Kreizler seems to be with the team in spirit at least, because they employ a lot of his psychoanalytic tools to help them make connections to the killer and his victims. Sara establishes that they have a name, John Beecham. He’s actually Japheth Dury, and assumed the name John Beecham after killing another man, George Beecham. The name of the man who sexually abused him. Sara determines he took the man’s name so he could become the tormenter, no longer a victim. The Zweig murders took place in 1893, and Beecham was released from the hospital in 1890. So, what was he up to during that time?

The team’s search leads them to the Census Bureau, where hours of paging through handwritten books of names yields nothing until Sara—our observant detective—makes a startling discovery. John Beecham’s name isn’t in the census because he worked as an enumerator, counting and taking down the names himself. After flashing their badges and enduring some flippant anti-Semitism from the guy who hired Beecham, the Issacsons get an address to a boarding house. The sweet old cat lady who runs the place tells them Beecham doesn’t live there anymore, nor was he an enumerator when he lodged there. (The guy at the Census Bureau mentions he fired Beecham following a claim that he had an inappropriate relationship with a 12 year old girl, which he dismisses with casual sexism). Beecham was a charity worker…with one of the old lady’s cats decomposing under the floorboards of his now vacant room. But, she assures them the room is lovely and Beecham was a wonderful lodger…

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A brief visit to the girl Beecham befriended years ago gives enough information that Moore is able to make a connection. She claims there was nothing weird going on between her and Beecham and says that they often talked about how much she hated her parents. He just needed a friend, she claims; someone to talk to. (It’s still weird, no matter how bizarrely unconcerned her own attitude is toward their relationship). Moore determines that Beecham gains these boys’ trust because he can understand them—he shares the same hatred of his own father that the past victims did. And it’s here we find that interesting parallel to Kreizler confronting his feelings toward his father, a thread The Alienist might further unravel during the finale.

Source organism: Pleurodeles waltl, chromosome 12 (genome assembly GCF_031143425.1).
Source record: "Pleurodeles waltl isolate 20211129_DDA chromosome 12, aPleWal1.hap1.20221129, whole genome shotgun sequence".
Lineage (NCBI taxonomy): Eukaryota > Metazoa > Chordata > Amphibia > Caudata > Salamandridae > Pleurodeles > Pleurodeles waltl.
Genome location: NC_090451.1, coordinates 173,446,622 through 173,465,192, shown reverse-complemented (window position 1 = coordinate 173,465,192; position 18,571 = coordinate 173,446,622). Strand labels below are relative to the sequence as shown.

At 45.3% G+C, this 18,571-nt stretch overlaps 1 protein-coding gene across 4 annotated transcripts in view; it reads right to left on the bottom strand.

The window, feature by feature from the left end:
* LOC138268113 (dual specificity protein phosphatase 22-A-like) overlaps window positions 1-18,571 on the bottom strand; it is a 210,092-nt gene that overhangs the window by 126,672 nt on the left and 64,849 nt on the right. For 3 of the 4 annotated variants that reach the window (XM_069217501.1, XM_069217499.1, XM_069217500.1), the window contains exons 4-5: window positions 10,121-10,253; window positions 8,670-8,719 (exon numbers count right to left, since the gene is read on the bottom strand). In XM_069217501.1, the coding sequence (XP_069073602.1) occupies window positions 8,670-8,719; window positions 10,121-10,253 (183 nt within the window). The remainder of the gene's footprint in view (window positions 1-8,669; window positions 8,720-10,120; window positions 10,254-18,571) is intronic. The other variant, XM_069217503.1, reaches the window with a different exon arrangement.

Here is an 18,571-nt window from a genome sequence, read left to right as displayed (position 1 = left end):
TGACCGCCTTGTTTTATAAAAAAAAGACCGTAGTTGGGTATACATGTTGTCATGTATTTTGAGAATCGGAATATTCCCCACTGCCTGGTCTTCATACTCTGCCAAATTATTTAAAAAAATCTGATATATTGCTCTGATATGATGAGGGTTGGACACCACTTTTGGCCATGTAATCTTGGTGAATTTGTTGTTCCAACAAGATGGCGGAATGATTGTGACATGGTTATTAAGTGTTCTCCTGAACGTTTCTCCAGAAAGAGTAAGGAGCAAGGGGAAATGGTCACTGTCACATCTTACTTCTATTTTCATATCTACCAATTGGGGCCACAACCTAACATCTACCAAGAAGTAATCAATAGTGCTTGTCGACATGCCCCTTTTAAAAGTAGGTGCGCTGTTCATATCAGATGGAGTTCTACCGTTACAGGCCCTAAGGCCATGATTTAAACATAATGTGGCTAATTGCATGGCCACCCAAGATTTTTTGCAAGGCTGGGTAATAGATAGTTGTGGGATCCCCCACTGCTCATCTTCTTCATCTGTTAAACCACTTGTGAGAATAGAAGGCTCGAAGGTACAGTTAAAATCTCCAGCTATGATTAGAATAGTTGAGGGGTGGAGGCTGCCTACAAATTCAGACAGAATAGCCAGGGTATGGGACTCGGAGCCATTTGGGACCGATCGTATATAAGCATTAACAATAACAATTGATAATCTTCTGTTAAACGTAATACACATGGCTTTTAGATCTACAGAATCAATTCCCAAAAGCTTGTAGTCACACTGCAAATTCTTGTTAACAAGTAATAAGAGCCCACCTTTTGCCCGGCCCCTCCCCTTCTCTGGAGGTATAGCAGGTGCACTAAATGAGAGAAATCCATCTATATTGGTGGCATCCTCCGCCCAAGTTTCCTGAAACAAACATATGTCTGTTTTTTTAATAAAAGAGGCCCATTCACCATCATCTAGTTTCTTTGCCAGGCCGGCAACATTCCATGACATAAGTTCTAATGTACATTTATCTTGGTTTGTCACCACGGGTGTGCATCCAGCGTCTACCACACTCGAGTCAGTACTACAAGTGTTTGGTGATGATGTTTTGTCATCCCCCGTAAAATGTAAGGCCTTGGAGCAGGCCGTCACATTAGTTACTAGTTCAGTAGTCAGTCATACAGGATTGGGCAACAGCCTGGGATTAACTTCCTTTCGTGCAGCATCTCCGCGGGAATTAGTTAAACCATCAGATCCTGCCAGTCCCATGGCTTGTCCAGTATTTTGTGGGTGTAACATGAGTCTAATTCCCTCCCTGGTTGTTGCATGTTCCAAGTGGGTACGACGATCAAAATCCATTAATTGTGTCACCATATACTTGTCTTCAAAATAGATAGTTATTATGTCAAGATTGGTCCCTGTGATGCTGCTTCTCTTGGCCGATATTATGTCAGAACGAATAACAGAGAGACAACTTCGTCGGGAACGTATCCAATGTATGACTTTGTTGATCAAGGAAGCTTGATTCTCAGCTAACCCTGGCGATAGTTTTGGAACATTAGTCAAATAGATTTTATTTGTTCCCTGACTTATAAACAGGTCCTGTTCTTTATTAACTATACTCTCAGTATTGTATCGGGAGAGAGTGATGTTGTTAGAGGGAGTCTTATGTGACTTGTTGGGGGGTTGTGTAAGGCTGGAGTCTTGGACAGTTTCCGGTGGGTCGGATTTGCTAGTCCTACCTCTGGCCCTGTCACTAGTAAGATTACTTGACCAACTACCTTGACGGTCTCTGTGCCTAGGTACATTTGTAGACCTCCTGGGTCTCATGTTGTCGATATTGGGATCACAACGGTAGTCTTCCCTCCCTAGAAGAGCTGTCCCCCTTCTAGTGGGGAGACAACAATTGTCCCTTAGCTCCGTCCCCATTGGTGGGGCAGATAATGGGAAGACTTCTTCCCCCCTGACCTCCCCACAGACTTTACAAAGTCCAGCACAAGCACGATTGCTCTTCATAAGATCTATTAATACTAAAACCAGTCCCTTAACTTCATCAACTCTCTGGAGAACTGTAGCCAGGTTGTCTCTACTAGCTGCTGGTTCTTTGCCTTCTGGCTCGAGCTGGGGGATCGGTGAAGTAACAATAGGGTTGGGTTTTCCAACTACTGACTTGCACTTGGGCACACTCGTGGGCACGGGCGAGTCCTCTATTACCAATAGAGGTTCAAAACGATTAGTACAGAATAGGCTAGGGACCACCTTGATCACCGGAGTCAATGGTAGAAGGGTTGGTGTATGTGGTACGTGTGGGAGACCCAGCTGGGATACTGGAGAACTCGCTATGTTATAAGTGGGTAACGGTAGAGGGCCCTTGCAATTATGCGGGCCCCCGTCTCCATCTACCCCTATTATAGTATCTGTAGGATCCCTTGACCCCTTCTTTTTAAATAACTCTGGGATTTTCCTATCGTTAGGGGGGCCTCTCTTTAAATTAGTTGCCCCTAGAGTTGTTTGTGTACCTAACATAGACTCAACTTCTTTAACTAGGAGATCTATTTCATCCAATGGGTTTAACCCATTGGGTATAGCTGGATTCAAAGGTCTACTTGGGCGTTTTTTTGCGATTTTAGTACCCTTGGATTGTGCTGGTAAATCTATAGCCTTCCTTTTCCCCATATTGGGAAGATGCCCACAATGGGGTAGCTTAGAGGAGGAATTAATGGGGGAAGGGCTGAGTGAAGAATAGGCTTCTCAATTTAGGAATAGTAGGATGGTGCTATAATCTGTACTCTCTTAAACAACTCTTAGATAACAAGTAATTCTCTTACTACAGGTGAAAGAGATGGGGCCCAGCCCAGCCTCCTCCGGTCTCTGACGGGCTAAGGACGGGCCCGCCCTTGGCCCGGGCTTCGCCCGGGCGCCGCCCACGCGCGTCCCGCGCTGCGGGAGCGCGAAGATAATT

Another similarity tying all of the boys’ fathers together is their gambling debt, so the team is able to track down a debt collector who once employed Beecham. The debt collector leads them to one of Beecham’s seedy haunts, where the bartender finally, after nine long episodes, points them in the direction of Beecham’s house. “House” is a relatively loose term here, because this place is a shambling collection of narrow staircases and dark rooms, a prime spot for a murder lair. The man isn’t home, of course. He’s out stalking the night for his latest victim, a phantom on the edges of this entire episode, only shown in frenzied, blurred glimpses. But we see just enough of him to get the idea that this guy would have no problems scaling buildings or climbing mountains.

In Beecham’s room, Sara finds the calendar marked with the Holy Days, where the current date circled means there’s already a murder in progress. She also finds a human heart in a box while Marcus Issacson uncovers a large jar full of human eyeballs. If that wasn’t disturbing enough, there are more eyeballs in this jar than all of the victims in the current case, so…who else do they belong to?

The team needs to work fast in this upcoming finale, since Beecham has already claimed his latest victim. One of Joseph’s friends was lured by Beecham to meet after hours at the bathhouse, and Joseph becomes an accidental witness to the crime. We don’t see Beecham mutilating the body, but there’s enough gross squelching sounds and blood smeared all over the floor to give us a pretty gruesome picture. It’s one of The Alienist’s most tense, horrifying sequences, and arguably one of the more effective scenes to inspire just the right amount of terrifying dread. Joseph hides in one of the lockers, watching the killer drag his friend’s body across the tiled bathhouse floor, leaving a trail of blood absolutely everywhere. He tries to keep quiet, but the kid is scared out of his mind, so the sob he lets out is gut-wrenching—and it gives his location away.

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The last thing we see is the fear in Joseph’s eyes when Beecham opens the door. Considering how rarely The Alienist lets us have nice things (which is almost never), we shouldn’t hold our breath for a good outcome to this situation. But, until the finale airs, we can amuse ourselves with the thought of a happier ending where John adopts Joseph and the two of them finally get to live without a sense of constant paranoia.